Cisco offers justification for Procket deal

Questions arise over Cisco's routing strategy as it bags start-up Procket Networks for $89 million in cash.

Marguerite Reardon Former senior reporter
Marguerite Reardon started as a CNET News reporter in 2004, covering cellphone services, broadband, citywide Wi-Fi, the Net neutrality debate and the consolidation of the phone companies.
Marguerite Reardon
6 min read
Cisco Systems' planned purchase of Procket Networks' assets for $89 million in cash may be a bargain, but it has raised questions about Cisco's core IP routing strategy.

Since 1999, venture capitalists had poured more than $300 million into Procket. In 2000, the start-up was one of the most highly valued companies in Silicon Valley. But as of Thursday, when the Cisco deal was announced, Procket had been in financial trouble for some time and had been rumored to be up for sale. Last week, Procket put itself on the block. For Cisco to get such a good price for Procket's technology and be able to keep it out of the hands of competitors is likely well worth the cash spent, say many analysts.

But Procket, which makes routers that directly compete against Cisco's own product line, is an unusual acquisition target for the company. Though Cisco was an early investor in the company, executives there have said publicly on several occasions that Cisco does not buy companies with competing technologies. Cisco also has a long-standing policy of not buying rivals just to keep the technology out of other competitors' hands.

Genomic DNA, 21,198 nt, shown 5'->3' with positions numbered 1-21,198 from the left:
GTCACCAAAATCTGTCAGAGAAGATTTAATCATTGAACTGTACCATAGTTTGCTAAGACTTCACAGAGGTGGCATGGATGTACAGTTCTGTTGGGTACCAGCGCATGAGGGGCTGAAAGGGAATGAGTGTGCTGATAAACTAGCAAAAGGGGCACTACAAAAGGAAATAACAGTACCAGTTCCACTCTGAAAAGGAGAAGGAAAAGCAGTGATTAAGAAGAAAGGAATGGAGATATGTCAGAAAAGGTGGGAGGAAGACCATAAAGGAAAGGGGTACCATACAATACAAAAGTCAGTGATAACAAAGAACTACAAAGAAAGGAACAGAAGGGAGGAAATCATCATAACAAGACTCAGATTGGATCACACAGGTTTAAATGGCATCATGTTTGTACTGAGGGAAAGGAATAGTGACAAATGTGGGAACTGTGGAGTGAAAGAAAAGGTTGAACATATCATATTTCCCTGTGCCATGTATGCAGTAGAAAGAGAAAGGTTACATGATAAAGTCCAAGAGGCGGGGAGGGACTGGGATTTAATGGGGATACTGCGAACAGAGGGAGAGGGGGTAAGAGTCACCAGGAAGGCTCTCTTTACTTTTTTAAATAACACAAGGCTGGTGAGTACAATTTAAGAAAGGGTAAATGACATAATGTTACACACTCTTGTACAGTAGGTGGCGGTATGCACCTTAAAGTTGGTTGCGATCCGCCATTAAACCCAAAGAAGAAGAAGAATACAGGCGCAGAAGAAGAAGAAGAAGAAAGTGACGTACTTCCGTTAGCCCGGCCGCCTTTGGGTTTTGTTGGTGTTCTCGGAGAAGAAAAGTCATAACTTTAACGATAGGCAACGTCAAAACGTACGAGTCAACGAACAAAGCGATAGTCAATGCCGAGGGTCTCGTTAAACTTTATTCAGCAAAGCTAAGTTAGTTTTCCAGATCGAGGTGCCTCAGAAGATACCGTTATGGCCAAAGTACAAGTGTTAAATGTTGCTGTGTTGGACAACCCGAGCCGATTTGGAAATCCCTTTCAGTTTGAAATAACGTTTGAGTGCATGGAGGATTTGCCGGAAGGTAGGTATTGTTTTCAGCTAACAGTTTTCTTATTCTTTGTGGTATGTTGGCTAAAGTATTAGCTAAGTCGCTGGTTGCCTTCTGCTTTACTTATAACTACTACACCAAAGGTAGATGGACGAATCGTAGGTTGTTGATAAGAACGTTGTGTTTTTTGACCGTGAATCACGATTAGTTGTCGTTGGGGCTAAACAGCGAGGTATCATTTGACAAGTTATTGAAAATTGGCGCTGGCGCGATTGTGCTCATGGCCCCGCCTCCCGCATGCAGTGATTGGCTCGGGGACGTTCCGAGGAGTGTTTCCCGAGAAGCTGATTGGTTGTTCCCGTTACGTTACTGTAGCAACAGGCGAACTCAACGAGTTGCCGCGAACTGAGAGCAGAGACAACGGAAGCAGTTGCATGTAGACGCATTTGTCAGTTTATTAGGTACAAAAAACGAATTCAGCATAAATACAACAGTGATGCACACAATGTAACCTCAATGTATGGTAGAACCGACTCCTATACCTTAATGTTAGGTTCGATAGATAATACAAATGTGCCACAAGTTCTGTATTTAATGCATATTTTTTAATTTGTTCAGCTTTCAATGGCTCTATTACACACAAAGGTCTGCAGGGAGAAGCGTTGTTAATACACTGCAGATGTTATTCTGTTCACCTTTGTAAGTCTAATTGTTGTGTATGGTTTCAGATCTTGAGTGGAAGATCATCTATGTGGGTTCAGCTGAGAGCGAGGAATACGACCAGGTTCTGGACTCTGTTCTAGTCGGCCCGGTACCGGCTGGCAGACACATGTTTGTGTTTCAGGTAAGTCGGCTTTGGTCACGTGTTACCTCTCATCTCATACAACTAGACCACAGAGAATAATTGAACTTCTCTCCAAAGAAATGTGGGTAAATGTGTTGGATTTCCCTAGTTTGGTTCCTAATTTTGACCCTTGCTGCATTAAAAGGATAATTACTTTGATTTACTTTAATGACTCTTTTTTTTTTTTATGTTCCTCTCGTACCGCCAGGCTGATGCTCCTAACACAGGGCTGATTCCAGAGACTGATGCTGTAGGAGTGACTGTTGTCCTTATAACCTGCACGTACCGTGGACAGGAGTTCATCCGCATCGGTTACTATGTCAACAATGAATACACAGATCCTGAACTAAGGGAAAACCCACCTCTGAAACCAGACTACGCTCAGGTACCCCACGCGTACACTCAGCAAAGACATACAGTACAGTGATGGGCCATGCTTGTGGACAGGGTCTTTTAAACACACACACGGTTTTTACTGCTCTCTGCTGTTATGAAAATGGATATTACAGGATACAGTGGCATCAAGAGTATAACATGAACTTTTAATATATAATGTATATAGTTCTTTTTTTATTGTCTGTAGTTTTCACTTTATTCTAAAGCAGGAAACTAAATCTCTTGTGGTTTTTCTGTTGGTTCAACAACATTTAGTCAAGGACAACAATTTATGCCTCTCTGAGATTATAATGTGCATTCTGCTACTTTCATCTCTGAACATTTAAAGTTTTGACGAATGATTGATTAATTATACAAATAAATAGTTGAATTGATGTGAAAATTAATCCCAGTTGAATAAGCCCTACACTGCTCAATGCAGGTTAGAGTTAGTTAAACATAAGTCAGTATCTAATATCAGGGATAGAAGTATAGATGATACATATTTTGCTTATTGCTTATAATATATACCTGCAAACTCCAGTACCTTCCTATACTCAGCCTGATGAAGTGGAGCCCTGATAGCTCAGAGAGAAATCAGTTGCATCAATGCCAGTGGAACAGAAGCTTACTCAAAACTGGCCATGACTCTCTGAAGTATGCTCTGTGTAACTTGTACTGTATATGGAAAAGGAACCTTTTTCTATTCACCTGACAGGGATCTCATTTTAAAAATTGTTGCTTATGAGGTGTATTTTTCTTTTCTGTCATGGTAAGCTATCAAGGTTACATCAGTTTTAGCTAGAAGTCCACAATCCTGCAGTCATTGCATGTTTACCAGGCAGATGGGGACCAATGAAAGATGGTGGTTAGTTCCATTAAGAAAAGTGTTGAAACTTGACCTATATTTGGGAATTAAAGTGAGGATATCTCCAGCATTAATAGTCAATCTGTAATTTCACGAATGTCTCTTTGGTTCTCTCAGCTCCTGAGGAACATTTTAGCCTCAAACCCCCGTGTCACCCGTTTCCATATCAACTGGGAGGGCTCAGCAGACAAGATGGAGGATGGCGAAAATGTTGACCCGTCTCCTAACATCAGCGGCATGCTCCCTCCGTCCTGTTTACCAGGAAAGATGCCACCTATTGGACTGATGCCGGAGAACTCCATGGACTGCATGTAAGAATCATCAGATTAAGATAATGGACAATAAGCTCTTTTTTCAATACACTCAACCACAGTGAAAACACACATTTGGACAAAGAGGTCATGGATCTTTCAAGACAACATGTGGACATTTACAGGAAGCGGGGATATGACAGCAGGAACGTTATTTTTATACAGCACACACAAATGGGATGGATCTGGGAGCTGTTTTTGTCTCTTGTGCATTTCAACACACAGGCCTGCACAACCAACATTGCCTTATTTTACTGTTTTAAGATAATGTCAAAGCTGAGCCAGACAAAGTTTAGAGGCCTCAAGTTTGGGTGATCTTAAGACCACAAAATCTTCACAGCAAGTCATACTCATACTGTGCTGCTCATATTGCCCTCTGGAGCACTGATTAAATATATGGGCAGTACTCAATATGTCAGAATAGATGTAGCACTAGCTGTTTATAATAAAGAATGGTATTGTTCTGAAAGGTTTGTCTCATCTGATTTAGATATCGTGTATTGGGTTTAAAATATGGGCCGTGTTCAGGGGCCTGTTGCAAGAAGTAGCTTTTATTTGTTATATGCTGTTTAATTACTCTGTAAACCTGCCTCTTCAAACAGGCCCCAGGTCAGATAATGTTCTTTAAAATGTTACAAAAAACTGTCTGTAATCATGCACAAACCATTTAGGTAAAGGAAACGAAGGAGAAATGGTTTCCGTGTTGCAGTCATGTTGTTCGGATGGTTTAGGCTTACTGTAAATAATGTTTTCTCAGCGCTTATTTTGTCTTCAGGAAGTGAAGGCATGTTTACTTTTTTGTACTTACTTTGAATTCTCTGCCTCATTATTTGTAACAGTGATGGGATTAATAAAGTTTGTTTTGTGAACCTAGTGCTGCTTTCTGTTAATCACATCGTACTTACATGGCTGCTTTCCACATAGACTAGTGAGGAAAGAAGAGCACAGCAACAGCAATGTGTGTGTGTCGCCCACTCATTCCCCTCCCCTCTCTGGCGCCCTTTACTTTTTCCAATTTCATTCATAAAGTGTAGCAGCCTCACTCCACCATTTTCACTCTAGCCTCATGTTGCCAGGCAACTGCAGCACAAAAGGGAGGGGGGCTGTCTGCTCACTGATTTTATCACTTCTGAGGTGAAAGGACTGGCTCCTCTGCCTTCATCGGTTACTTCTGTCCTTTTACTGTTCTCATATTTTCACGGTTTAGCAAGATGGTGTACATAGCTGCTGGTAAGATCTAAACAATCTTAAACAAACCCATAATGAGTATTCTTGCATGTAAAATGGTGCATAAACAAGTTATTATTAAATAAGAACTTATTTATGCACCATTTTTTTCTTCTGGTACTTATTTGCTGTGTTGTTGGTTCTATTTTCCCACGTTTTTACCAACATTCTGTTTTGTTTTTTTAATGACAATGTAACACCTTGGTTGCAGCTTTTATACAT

Open wallet

Since 2000, a year in which it bought 23 companies, the networking giant has slowed considerably its rate of acquisitions.

Sources: Cisco Systems; News.com archives

At first glance, it appears Cisco has broken both rules. But executives said the main reason for buying the start-up was the 130 engineers Cisco will hire as part of the deal, many of whom have worked for Cisco in the past.

"The key reason for the purchase is because of the people," said Mike Volpi, senior vice president of Cisco's Routing Technology Group. "We will be getting 130 very talented people. We felt that it was worth us buying the company to keep the team together, rather than try to pick them off one by one."

Volpi said Cisco has no intention of selling Procket's routers, which vie with its newly announced CRS-1 core router. Instead, Cisco plans to integrate pieces of Procket's software design into the CRS-1 product family.

Reading between the lines, Cisco's purchase of Procket's assets indicates that Cisco may not be as happy with its new router as it has publicly stated. At an investor conference Tuesday, Cisco CEO John Chambers said the company was satisfied with its routing strategy and would only buy a competing company to acquire talent. Volpi reiterated Cisco's commitment to the CRS-1.

"This acquisition says nothing about the CRS-1 product," Volpi said. "We are extremely confident with the product as it is. We plan to ship the product in July as we had mentioned before, and there will be no features from the Procket acquisition integrated in the product."

Cisco introduced the CRS-1 only last month, after four years and $500 million spent developing it. The product, which is starting beta tests with customers now, probably won't start generating revenue for the company until next year. Cisco developed brand-new software for the product and also worked with IBM to develop a new chipset.

Since the CRS-1's release, critics have been quick to point out its shortcomings. Tony Li, a co-founder of Procket, told CNET News.com in a recent interview that the CRS-1 was inadequate for customers needing a scalable router.